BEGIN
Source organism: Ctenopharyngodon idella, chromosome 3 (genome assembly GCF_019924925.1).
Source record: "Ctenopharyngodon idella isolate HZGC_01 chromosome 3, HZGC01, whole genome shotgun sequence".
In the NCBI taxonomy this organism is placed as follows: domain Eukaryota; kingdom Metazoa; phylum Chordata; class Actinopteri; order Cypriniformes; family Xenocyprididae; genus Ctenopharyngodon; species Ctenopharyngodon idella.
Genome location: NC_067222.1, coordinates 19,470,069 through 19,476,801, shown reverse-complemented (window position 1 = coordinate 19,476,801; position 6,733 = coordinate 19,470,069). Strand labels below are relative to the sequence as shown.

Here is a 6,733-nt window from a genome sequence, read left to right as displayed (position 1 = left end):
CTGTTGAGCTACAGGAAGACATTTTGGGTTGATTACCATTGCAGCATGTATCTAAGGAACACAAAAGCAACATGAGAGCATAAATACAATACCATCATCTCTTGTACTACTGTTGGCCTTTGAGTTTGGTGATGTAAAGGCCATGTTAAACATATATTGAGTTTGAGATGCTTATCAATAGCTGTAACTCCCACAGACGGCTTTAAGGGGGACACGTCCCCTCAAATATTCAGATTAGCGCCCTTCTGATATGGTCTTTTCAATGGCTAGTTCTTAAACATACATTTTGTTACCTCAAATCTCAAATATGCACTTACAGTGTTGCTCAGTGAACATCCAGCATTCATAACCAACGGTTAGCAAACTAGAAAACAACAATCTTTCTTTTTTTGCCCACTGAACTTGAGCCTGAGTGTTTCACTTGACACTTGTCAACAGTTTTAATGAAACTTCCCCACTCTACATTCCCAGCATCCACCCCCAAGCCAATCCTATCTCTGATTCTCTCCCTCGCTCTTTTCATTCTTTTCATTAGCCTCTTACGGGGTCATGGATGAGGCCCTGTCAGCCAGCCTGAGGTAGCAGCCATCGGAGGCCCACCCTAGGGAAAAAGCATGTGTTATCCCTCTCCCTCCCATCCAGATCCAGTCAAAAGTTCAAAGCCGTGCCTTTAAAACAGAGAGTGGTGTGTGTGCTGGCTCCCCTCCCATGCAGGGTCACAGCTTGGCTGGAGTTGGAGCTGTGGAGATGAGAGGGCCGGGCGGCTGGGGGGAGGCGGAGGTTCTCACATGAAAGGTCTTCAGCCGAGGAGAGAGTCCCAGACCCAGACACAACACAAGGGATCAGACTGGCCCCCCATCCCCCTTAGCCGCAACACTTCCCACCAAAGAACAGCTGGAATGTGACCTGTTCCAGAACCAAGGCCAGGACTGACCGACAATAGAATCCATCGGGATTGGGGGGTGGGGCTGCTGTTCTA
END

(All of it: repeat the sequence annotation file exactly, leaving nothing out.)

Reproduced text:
Source organism: Ctenopharyngodon idella, chromosome 3 (genome assembly GCF_019924925.1).
Source record: "Ctenopharyngodon idella isolate HZGC_01 chromosome 3, HZGC01, whole genome shotgun sequence".
In the NCBI taxonomy this organism is placed as follows: domain Eukaryota; kingdom Metazoa; phylum Chordata; class Actinopteri; order Cypriniformes; family Xenocyprididae; genus Ctenopharyngodon; species Ctenopharyngodon idella.
Genome location: NC_067222.1, coordinates 19,470,069 through 19,476,801, shown reverse-complemented (window position 1 = coordinate 19,476,801; position 6,733 = coordinate 19,470,069). Strand labels below are relative to the sequence as shown.

Here is a 6,733-nt window from a genome sequence, read left to right as displayed (position 1 = left end):
CTGTTGAGCTACAGGAAGACATTTTGGGTTGATTACCATTGCAGCATGTATCTAAGGAACACAAAAGCAACATGAGAGCATAAATACAATACCATCATCTCTTGTACTACTGTTGGCCTTTGAGTTTGGTGATGTAAAGGCCATGTTAAACATATATTGAGTTTGAGATGCTTATCAATAGCTGTAACTCCCACAGACGGCTTTAAGGGGGACACGTCCCCTCAAATATTCAGATTAGCGCCCTTCTGATATGGTCTTTTCAATGGCTAGTTCTTAAACATACATTTTGTTACCTCAAATCTCAAATATGCACTTACAGTGTTGCTCAGTGAACATCCAGCATTCATAACCAACGGTTAGCAAACTAGAAAACAACAATCTTTCTTTTTTTGCCCACTGAACTTGAGCCTGAGTGTTTCACTTGACACTTGTCAACAGTTTTAATGAAACTTCCCCACTCTACATTCCCAGCATCCACCCCCAAGCCAATCCTATCTCTGATTCTCTCCCTCGCTCTTTTCATTCTTTTCATTAGCCTCTTACGGGGTCATGGATGAGGCCCTGTCAGCCAGCCTGAGGTAGCAGCCATCGGAGGCCCACCCTAGGGAAAAAGCATGTGTTATCCCTCTCCCTCCCATCCAGATCCAGTCAAAAGTTCAAAGCCGTGCCTTTAAAACAGAGAGTGGTGTGTGTGCTGGCTCCCCTCCCATGCAGGGTCACAGCTTGGCTGGAGTTGGAGCTGTGGAGATGAGAGGGCCGGGCGGCTGGGGGGAGGCGGAGGTTCTCACATGAAAGGTCTTCAGCCGAGGAGAGAGTCCCAGACCCAGACACAACACAAGGGATCAGACTGGCCCCCCATCCCCCTTAGCCGCAACACTTCCCACCAAAGAACAGCTGGAATGTGACCTGTTCCAGAACCAAGGCCAGGACTGACCGACAATAGAATCCATCGGGATTGGGGGGTGGGGCTGCTGTTCTA